Skip to Main Content
Decay causes little loss in hickoryAuthor(s): Frederick H. Berry; John A. Beaton
Source: Research Note NE-152. Upper Darby, PA: U.S. Department of Agriculture, Forest Service, Northeastern Forest Experiment Station. 4p.
Publication Series: Research Note (RN)
Station: Northeastern Research Station
PDF: View PDF (422.85 KB)
DescriptionA study of 600 hickory trees indicated that heart-rot fungi cause little economic loss in species of the genus Carya. More than half of the decay volume for which a fungus could be identified was caused by Poria spiculosa, one of seven species of heart-rot fungi associated with decay in hickory that were isolated and identified. Basal fire scars, open branch stub scars, large unsound branch stubs, and mechanical injuries were important entry courts for decay fungi.
- Check the Northern Research Station web site to request a printed copy of this publication.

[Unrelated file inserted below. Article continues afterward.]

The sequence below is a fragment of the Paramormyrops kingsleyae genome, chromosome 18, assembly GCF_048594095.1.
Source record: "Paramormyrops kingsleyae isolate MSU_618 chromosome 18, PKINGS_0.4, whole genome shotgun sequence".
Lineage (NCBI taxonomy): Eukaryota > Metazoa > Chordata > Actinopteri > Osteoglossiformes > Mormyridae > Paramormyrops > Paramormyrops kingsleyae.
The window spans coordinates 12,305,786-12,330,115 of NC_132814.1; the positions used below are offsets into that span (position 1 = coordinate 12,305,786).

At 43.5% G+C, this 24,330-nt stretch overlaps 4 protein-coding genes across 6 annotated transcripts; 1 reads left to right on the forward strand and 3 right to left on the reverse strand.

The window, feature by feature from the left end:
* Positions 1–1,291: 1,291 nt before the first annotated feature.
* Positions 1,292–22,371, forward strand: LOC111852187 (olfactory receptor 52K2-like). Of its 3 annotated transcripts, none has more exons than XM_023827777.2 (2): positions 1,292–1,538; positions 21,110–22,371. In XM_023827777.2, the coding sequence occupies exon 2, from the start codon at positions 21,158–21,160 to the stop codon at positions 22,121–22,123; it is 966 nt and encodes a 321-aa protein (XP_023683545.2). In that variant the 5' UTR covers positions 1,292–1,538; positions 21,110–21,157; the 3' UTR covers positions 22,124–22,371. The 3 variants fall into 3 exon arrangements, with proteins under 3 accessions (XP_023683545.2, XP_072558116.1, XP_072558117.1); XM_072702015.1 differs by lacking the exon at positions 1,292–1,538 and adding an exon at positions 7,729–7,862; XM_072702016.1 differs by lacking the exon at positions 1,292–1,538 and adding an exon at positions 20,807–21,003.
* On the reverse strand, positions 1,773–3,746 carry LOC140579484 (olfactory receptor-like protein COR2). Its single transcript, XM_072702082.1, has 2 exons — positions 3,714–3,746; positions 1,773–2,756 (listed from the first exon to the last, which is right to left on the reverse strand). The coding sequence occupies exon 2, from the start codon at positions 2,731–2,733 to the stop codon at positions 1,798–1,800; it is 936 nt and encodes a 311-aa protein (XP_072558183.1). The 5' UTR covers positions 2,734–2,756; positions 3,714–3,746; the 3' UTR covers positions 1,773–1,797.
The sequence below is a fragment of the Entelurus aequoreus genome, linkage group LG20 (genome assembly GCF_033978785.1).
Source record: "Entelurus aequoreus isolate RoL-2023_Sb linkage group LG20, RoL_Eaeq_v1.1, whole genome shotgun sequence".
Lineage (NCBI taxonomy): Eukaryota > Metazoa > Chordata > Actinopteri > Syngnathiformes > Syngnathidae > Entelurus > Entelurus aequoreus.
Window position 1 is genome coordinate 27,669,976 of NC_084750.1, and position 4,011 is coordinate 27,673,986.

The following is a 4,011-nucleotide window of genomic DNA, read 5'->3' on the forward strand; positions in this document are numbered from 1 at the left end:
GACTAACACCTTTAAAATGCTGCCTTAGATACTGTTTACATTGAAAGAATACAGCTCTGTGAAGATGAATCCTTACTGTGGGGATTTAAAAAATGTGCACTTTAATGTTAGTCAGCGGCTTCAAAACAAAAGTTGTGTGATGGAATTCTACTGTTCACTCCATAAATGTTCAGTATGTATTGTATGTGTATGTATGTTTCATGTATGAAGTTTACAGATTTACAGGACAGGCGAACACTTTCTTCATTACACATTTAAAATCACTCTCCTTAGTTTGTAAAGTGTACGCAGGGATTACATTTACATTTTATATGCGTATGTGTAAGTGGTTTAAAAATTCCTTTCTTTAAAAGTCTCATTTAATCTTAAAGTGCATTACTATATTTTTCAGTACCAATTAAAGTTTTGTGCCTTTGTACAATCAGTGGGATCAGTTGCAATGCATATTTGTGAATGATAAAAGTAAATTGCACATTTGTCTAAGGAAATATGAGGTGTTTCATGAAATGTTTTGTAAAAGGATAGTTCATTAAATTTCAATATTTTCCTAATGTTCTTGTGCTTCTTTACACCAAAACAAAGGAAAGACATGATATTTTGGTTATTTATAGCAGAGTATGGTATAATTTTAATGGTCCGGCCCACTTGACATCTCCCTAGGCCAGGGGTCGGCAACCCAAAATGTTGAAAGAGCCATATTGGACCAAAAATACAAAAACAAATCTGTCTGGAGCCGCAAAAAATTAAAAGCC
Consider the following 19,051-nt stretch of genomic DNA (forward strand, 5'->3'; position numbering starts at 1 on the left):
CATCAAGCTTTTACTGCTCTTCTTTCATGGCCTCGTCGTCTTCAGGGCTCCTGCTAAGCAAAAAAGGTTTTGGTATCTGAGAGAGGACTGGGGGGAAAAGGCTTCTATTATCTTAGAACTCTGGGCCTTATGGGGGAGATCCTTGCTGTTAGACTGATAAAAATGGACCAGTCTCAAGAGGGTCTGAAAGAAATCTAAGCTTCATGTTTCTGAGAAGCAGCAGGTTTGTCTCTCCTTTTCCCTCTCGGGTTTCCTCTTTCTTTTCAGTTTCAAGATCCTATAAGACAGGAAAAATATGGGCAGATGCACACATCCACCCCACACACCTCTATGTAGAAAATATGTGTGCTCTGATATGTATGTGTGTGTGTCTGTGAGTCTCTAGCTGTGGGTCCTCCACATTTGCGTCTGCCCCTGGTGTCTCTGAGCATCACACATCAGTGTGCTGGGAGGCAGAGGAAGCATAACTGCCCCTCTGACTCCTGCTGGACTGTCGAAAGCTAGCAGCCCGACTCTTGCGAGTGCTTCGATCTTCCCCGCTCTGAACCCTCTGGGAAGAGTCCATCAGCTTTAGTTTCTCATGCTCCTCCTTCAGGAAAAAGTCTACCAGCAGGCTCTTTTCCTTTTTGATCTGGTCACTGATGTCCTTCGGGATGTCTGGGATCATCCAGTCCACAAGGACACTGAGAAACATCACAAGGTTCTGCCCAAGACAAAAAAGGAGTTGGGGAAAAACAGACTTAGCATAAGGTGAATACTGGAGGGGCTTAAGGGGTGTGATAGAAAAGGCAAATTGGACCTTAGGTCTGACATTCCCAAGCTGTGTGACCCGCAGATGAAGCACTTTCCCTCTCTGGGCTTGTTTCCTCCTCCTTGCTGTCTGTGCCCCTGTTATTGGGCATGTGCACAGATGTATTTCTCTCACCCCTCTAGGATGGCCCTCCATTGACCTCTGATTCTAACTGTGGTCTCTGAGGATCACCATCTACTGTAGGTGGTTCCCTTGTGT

- Our on-line publications are scanned and captured using Adobe Acrobat.
- During the capture process some typographical errors may occur.
- Please contact Sharon Hobrla, email@example.com if you notice any errors which make this publication unusable.
- We recommend that you also print this page and attach it to the printout of the article, to retain the full citation information.
- This article was written and prepared by U.S. Government employees on official time, and is therefore in the public domain.
CitationBerry, Frederick H.; Beaton, John A. 1972. Decay causes little loss in hickory. Research Note NE-152. Upper Darby, PA: U.S. Department of Agriculture, Forest Service, Northeastern Forest Experiment Station. 4p.
- Decay not serious in northern red oak
- Wood decay fungi of subalpine conifer forests
- Fungi associated with stem cankers and coincidental scolytid beetles on declining hickory in the upper midwest
XML: View XML